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Welcome to -  the most comprehensive and up to date mohel blog on the internet . My name is Avi Billet, and I am so ...

Sunday, November 10, 2013

Achieving Perfection

Every mohel worth his sense tries to get a perfect circumcision every time. Some estimate the foreskin - others (I wish it were many more) use a surgical marker to note where the edge of the foreskin is (I offer for parents to see what this refers to when we meet in advance of the bris).

Any circumcision must account for a little bit of human imperfection - and I love quoting the line of the urologist grandfather who told me, "The penis is a very forgiving organ" meaning that for all the circumcisions that don't look perfect that he sees, most turn out fine on account of the way this organ heals over time.

While I have had my share of "perfect jobs," it would be dishonest for me (or any mohel, or any surgeon) to say that EVERY procedure goes perfectly without a hitch. Many do. But there are those that are a little more complicated. Thankfully, many "hitches" (when they occur) can be corrected, and I try to fix them ASAP after the bris.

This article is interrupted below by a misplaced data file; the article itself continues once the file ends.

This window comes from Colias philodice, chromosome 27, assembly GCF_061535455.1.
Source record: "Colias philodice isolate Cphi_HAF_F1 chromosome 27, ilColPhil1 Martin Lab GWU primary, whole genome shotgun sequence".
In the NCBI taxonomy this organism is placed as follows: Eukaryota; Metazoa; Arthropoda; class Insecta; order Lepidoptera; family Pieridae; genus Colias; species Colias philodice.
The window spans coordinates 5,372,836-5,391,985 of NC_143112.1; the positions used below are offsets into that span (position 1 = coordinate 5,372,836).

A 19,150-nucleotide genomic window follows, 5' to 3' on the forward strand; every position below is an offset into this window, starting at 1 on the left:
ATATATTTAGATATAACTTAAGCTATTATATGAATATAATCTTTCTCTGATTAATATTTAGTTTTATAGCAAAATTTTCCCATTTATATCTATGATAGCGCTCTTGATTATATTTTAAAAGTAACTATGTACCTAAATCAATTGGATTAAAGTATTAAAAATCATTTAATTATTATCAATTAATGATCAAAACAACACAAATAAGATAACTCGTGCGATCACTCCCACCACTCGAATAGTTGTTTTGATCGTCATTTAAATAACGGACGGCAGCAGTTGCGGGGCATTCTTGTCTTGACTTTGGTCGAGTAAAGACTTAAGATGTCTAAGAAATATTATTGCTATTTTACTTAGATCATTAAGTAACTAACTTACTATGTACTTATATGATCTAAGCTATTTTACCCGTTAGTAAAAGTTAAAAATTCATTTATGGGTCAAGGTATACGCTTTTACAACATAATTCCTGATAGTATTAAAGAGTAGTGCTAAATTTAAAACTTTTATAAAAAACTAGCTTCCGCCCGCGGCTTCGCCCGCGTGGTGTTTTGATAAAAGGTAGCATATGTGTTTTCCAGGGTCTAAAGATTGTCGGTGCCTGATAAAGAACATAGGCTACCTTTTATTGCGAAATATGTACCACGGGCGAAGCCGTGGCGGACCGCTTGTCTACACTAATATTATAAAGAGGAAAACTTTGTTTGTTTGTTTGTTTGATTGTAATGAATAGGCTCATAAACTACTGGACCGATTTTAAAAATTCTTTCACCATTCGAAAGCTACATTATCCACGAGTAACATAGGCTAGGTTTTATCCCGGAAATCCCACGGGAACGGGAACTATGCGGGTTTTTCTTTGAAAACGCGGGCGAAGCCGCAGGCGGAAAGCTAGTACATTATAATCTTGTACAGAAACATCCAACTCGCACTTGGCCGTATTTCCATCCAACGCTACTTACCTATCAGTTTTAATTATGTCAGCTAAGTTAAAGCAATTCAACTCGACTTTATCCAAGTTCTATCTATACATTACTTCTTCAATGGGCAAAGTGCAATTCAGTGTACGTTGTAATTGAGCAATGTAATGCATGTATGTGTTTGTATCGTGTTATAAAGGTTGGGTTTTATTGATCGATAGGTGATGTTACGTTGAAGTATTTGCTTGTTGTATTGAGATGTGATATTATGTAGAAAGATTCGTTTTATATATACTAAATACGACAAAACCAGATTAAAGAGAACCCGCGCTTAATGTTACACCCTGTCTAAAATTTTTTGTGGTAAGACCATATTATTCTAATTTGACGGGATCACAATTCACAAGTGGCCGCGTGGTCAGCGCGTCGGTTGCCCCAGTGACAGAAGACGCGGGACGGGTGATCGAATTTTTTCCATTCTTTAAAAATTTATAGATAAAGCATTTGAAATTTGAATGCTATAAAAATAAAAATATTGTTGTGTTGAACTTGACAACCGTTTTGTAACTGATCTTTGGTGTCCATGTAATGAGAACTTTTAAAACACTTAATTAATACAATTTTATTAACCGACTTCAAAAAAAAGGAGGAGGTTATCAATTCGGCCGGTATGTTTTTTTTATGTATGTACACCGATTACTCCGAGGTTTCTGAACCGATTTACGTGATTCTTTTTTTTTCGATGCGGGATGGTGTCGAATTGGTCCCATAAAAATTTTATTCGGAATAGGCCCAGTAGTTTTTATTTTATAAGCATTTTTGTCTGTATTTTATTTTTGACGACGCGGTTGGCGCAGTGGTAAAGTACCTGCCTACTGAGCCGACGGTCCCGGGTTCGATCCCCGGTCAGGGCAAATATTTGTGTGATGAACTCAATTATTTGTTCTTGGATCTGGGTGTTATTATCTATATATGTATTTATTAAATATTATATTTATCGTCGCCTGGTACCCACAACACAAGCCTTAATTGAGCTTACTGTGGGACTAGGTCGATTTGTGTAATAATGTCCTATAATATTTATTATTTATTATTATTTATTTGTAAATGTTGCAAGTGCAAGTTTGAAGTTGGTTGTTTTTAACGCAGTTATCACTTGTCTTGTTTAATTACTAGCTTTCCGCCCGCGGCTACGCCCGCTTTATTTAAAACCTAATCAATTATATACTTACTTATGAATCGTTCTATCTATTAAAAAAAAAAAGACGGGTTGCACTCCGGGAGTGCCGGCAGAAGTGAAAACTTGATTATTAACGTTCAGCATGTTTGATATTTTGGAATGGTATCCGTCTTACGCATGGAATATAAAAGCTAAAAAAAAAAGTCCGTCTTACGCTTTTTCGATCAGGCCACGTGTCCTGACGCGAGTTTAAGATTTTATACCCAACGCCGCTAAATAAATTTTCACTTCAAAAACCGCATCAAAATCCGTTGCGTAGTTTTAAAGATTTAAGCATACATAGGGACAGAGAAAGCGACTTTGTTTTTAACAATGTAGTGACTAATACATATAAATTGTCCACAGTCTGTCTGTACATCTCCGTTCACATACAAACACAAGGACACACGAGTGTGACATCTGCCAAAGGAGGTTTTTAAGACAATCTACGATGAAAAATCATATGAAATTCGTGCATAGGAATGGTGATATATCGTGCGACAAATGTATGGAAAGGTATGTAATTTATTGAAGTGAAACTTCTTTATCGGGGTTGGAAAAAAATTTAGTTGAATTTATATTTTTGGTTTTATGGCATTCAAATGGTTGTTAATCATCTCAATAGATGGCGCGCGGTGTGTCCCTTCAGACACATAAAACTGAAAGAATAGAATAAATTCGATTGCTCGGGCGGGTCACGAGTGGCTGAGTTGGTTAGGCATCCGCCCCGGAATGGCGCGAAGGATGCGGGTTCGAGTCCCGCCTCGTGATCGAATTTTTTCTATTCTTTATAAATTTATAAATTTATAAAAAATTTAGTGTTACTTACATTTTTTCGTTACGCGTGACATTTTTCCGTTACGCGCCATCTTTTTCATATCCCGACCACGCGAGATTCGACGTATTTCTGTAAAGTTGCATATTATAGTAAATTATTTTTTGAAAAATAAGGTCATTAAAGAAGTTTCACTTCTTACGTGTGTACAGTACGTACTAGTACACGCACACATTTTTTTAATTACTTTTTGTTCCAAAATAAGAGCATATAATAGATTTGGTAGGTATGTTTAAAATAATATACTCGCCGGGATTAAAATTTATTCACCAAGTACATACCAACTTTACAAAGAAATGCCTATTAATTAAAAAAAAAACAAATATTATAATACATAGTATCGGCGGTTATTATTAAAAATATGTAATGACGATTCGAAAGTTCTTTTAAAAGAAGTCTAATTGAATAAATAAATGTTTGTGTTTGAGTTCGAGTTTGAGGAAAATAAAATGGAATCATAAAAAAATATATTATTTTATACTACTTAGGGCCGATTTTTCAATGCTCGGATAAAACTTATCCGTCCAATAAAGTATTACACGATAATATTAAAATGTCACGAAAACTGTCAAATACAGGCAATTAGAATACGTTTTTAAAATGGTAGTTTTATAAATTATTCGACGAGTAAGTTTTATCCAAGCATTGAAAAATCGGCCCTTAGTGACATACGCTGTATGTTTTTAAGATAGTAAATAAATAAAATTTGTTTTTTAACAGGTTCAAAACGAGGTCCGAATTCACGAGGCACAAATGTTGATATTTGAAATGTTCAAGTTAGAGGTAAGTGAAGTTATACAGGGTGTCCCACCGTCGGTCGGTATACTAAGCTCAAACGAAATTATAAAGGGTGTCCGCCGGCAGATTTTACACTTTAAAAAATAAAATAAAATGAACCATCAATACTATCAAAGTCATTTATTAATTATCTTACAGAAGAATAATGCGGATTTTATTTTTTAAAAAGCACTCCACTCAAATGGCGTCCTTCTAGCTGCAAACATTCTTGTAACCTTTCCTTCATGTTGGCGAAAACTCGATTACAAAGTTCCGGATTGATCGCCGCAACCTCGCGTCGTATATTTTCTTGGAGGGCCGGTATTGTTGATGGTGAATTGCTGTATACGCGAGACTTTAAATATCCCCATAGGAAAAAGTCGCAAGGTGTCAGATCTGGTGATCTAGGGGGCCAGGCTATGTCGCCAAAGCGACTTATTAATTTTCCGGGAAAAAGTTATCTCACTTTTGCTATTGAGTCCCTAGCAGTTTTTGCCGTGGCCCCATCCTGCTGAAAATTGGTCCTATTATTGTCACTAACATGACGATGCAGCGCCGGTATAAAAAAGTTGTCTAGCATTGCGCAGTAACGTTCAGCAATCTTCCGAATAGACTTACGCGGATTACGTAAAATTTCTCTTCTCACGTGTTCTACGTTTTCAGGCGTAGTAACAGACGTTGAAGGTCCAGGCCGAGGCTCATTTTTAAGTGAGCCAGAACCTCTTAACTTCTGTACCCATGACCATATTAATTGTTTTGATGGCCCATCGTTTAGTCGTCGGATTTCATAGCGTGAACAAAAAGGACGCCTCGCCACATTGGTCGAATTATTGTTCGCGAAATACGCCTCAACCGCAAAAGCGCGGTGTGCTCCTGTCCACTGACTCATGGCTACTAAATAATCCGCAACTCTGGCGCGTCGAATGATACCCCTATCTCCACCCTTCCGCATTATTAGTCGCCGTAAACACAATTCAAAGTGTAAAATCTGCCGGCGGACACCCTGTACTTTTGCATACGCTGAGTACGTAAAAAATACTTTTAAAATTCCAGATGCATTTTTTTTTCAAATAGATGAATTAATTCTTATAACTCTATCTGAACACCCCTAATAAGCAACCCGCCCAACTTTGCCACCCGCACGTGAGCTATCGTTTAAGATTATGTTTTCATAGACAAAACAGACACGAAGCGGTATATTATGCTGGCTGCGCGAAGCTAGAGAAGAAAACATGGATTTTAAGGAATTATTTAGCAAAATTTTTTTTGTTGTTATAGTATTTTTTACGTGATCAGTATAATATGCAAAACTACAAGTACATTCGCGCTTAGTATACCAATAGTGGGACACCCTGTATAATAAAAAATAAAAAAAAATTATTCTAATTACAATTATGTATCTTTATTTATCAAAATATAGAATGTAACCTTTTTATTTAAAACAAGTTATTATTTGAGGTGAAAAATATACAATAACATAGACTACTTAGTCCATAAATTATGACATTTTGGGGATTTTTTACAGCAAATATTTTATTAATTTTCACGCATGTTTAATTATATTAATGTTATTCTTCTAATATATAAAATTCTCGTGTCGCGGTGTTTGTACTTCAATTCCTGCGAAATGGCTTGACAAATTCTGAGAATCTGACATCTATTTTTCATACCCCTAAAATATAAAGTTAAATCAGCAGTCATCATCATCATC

So what is referred to by "Achieving Perfection?"

It is the instruction given to Avraham at his bris! "Avraham - walk before me and become perfect" (some translate perfect as "complete." The Hebrew word is "Tamim" = תמים.)

The perspective of Jews that have always embraced circumcision as a mitzvah is that the act of circumcision makes the Jewish male complete.

[The thought process continues suggesting that women do not need a circumcision because they are created physically complete.]

Anti-circumcision people sometimes argue that a baby is born perfect. What gives us the right to do anything to the child.

It is a good argument. But it is ignorant of Jewish knowledge. Which is why we ignore it.

Parents cut umbilical cords, they cut hair, they cut fingernails, they clean out earwax, they pierce ears, they put injections, blood tests, and in some cases choose surgery as an option for either an emergency reason, or, in some cases, a cosmetic reason (yes! even on babies!). 

So we will continue to aim to achieve the perfection God spoke of in Genesis 17 (and we will not yell at anyone who cuts a "natural" umbilical cord off of its baby owner). That is our goal when we undertake the Bris Milah.